May 25, 2011 – Boston Scientific Corp. today announced it received approval from the U.S. Food and Drug Administration (FDA) to market its 2.25 mm Promus everolimus-eluting coronary stent system for use in vessels as small as 2.25 mm in diameter. The company plans to immediately launch the product in the United States.
The Promus stent features a thin-strut, open-cell design to allow for excellent flexibility and conformability in the vessel. The low-profile stent and catheter tip help enhance deliverability, especially in small vessels. The Promus stent is supported by the SPIRIT clinical trial program, which demonstrates that the controlled release of everolimus results in low levels of late loss and a strong safety profile. The addition of this stent expands the available size matrix of Boston Scientific's Promus stent portfolio to include diameters from 2.25 to 4 mm and lengths from 8 to 28 mm.
"The Promus stent has demonstrated outstanding deliverability, low late loss and excellent safety in numerous clinical trials and extensive real-world practice," said Dean J. Kereiakes, M.D., FACC, medical director, The Christ Hospital Heart and Vascular Center and The Carl and Edyth Lindner Center for Research and Education at The Christ Hospital, and professor of clinical medicine, Ohio State University. "These benefits make the Promus 2.25 mm stent an attractive option for U.S. physicians treating patients with small vessels."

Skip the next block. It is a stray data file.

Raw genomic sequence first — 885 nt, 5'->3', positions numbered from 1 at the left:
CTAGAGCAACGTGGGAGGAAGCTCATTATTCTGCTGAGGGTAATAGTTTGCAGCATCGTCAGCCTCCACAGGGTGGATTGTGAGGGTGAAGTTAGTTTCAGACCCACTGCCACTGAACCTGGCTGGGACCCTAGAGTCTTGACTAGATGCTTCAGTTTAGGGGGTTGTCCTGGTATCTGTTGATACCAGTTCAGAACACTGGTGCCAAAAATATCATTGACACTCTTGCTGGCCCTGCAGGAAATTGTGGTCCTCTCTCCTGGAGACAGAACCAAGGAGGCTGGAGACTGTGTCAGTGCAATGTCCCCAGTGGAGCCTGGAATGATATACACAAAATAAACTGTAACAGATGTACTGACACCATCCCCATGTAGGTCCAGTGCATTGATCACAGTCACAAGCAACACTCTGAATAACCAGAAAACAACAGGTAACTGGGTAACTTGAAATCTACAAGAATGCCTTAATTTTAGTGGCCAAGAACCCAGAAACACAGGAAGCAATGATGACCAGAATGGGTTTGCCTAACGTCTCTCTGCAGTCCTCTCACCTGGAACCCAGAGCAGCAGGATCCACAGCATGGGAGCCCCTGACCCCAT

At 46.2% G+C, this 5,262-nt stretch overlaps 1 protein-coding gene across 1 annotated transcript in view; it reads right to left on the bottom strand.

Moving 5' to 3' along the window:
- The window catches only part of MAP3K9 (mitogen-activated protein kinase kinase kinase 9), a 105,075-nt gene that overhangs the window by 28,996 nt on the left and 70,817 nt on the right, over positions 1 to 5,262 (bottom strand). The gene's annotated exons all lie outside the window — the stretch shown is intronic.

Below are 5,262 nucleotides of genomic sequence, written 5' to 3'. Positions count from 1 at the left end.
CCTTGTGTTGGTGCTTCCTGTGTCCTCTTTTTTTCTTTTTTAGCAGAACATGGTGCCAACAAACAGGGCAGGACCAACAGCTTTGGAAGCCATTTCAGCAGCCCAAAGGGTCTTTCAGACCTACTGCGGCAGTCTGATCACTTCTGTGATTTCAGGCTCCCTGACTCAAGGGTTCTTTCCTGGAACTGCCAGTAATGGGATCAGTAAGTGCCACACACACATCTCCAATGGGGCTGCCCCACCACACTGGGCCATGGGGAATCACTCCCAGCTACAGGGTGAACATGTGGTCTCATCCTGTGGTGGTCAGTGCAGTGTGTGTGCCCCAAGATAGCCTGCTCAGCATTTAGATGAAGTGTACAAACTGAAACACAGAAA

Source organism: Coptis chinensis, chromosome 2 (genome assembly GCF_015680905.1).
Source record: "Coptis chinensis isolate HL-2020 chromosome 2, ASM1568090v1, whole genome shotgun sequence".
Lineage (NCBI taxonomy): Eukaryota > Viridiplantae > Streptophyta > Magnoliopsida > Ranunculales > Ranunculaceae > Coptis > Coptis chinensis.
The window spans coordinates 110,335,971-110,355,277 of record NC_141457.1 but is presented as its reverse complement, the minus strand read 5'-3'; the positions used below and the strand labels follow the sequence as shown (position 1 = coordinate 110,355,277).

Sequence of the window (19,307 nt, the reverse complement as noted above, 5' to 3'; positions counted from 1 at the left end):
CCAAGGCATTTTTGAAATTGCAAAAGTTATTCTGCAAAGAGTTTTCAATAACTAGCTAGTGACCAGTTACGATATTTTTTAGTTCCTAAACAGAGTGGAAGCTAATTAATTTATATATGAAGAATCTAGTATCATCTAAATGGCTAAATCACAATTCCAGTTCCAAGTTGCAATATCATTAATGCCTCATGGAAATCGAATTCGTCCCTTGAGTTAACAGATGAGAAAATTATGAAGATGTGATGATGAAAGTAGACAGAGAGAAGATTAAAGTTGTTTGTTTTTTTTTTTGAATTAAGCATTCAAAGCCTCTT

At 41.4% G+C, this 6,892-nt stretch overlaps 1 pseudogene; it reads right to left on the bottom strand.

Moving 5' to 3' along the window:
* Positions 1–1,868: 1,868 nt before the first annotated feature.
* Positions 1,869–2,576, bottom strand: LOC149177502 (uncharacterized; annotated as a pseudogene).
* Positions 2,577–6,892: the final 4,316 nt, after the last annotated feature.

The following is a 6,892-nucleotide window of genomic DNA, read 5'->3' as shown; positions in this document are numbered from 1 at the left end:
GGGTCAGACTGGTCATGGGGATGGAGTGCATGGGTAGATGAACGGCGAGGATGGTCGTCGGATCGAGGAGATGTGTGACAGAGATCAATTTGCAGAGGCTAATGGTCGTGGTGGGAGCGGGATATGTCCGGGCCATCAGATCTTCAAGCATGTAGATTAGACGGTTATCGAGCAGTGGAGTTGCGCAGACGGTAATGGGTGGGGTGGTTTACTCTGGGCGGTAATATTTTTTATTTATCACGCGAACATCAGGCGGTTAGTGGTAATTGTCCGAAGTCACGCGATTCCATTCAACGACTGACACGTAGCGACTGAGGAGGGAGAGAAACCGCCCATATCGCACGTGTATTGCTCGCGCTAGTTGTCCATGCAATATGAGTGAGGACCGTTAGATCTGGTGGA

Data from clinical studies have shown that an estimated 10 percent of patients undergoing percutaneous coronary interventions have small vessels (less than 2.5 mm). The 2.25 mm Promus stent joins the 2.25 mm Ion paclitaxel-eluting platinum chromium stent as the company's approved drug-eluting stenting options for small vessels.
The Promus stent is a private-labeled Xience V everolimus-eluting coronary stent system manufactured by Abbott and distributed by Boston Scientific. The stent is sold under the Promus name as part of a 2006 agreement from when Abbott purchased the Xience stent technology from Boston.
For more information: www.bostonscientific.com